And if one works methodically, then one will find support from everyone and success has three ingredients:
Firstly, the availability of skills and abilities. Secondly, the concentration. And thirdly, patience to reach a set goal. And I would like to reveal that we have collected from benevolent and generous people a sum of $35 000 and this is still continuing. And the aim of collecting these donations is to help the needy and the victims of the disaster that has befallen the port of Beirut. And we will send the first payment of $12 000, to support needy families with a food hamper to reach each family. These will be 240 separate hampers.
And the second distribution will be in the form of bags of wheat and sugar to be given to those bakeries that will be feeding the poor without charge.”
“This is from the humanitarian view, what of the cooperative attitude that you will have with the community?”
“We look forward to full interaction with the community by understanding their needs especially the youth. The next generation is the main pillar upon which we will hold ourselves. Because the previous generation has given and toiled and we are thankful for it for all its sacrifices. But we have to depend upon our youth to take over the drive to fight for our history and they will comfort our pains and support our rights and raise a voice for the sake of Lebanon and humanity and combine their daily lives and the defence, for Lebanon and its sovereignty and its continuity as a nation. The organisation is the cornerstone of institutions. It is what allows it to continue and to prosper and this is what I’m trying to do with my colleagues currently. In trying to rebuild the Cultural Union administratively and re-organising it. It is a large institution needing a renewed administrative effort. Its members should be able to rely not only on a constitution and principles alone but also on strong and solid administrative and legalistic administration.
And I ask those members of the community to cooperate with us as we do cooperate with the Regional Council headed by Mr Michel Doueihi and the World Council headed by Barrister Steve Stanton and with him the World Vice-President Sheik Joe Arida, as well as all the Australian branches. And we aim, all of us, to serve and to do good universally. And this is what I learnt from my father who brought me to appreciate charity.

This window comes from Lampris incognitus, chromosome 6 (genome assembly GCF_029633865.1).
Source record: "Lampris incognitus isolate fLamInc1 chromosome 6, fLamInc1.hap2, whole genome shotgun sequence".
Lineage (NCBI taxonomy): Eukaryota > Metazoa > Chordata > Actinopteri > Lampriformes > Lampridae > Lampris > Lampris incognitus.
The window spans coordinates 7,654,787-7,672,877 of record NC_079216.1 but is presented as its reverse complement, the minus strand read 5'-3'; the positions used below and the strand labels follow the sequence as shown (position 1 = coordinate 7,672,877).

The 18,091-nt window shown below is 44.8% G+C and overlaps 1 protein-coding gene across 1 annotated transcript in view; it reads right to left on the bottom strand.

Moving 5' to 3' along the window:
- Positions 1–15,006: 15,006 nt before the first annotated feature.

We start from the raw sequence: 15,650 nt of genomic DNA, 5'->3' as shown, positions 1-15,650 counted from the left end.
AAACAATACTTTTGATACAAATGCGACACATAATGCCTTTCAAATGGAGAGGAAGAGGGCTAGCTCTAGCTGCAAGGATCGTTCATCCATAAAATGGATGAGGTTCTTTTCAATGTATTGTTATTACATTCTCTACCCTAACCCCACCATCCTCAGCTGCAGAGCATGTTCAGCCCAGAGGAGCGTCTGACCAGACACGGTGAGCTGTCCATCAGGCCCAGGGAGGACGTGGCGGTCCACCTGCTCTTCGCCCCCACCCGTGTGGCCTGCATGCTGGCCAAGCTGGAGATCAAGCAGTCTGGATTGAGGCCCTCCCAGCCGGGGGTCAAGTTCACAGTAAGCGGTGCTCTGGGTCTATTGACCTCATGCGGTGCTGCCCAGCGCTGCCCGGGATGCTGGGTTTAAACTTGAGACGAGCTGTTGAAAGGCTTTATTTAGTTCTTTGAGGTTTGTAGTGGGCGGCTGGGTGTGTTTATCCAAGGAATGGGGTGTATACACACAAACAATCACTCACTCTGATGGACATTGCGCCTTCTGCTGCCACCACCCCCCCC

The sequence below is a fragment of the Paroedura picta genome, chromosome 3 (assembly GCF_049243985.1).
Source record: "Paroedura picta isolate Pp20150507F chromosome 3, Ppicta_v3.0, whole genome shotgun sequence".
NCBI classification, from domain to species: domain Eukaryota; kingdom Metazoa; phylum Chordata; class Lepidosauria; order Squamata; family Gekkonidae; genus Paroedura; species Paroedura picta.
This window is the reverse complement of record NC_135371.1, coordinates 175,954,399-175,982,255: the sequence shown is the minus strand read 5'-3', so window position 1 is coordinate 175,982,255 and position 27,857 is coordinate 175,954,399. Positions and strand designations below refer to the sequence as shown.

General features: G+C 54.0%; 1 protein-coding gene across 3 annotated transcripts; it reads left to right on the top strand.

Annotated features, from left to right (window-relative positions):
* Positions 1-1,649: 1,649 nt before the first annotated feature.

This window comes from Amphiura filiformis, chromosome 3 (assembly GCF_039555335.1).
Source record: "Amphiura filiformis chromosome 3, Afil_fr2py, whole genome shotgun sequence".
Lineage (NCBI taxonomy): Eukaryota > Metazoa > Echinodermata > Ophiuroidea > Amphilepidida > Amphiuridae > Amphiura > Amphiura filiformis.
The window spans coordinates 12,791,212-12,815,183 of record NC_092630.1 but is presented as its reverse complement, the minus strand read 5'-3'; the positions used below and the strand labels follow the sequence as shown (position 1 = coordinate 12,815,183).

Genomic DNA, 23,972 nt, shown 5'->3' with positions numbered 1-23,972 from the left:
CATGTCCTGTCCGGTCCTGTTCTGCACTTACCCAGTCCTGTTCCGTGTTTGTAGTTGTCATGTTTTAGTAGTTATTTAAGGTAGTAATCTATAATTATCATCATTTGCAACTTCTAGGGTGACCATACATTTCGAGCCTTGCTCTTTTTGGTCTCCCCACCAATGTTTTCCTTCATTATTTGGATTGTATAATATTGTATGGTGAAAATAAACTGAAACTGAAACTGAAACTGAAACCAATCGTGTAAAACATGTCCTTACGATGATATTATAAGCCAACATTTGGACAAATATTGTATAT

“What is the message you would like to give to both the diaspora and to residents?”
“I say to all, Lebanon is valuable and has been entrusted to us, and it has cultural, historic, and educational values, which should not be lost. My call to both residents in the diaspora: protect Lebanon for it is precious. And we have to cling onto these values because Lebanon is the gem of the Middle East, a gem without compare. And it is a nation that has given the world thinkers and authors and geniuses and artists that have spread throughout the world and have served their mother nation as well as their host countries. And away from sad the sad feelings that engulf us today I call equally upon all to have endeavoured. And what is known about the Lebanese is that they are individualistic, but we have to work together collectively because our country is calling for us. So, answer its call.” In the end, members of the NSW state committee expressed a view on the importance of the task at hand especially at a time when Lebanon is injured. But that it will rise again from the rubble and the pain and the death because it is a nation that has lived through troubles and challenges and at the end, it will prevail. And the committee made a humanitarian plea to all those who wish to donate to the victims and the needy of Lebanon to donate on wlcunsw.org.au.